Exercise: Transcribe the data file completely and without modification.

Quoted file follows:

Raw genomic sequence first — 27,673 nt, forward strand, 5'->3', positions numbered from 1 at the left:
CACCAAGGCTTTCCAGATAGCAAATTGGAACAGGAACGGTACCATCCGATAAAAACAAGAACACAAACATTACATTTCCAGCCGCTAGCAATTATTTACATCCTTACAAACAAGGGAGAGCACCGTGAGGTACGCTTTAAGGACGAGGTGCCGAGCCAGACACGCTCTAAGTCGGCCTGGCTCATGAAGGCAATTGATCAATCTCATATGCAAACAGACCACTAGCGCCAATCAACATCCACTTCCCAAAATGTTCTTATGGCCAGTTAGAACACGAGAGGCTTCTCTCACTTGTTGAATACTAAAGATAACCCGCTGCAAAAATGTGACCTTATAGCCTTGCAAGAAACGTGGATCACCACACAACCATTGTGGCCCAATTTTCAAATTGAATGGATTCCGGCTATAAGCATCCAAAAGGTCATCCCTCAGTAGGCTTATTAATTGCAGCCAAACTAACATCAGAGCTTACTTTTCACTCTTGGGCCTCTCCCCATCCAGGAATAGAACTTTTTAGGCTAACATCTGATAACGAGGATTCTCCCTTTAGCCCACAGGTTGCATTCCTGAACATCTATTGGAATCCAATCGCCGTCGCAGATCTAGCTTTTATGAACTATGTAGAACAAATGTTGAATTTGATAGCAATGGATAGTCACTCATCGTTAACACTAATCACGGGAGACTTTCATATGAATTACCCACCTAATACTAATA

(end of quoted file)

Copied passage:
Raw genomic sequence first — 27,673 nt, forward strand, 5'->3', positions numbered from 1 at the left:
CACCAAGGCTTTCCAGATAGCAAATTGGAACAGGAACGGTACCATCCGATAAAAACAAGAACACAAACATTACATTTCCAGCCGCTAGCAATTATTTACATCCTTACAAACAAGGGAGAGCACCGTGAGGTACGCTTTAAGGACGAGGTGCCGAGCCAGACACGCTCTAAGTCGGCCTGGCTCATGAAGGCAATTGATCAATCTCATATGCAAACAGACCACTAGCGCCAATCAACATCCACTTCCCAAAATGTTCTTATGGCCAGTTAGAACACGAGAGGCTTCTCTCACTTGTTGAATACTAAAGATAACCCGCTGCAAAAATGTGACCTTATAGCCTTGCAAGAAACGTGGATCACCACACAACCATTGTGGCCCAATTTTCAAATTGAATGGATTCCGGCTATAAGCATCCAAAAGGTCATCCCTCAGTAGGCTTATTAATTGCAGCCAAACTAACATCAGAGCTTACTTTTCACTCTTGGGCCTCTCCCCATCCAGGAATAGAACTTTTTAGGCTAACATCTGATAACGAGGATTCTCCCTTTAGCCCACAGGTTGCATTCCTGAACATCTATTGGAATCCAATCGCCGTCGCAGATCTAGCTTTTATGAACTATGTAGAACAAATGTTGAATTTGATAGCAATGGATAGTCACTCATCGTTAACACTAATCACGGGAGACTTTCATATGAATTACCCACCTAATACTAATA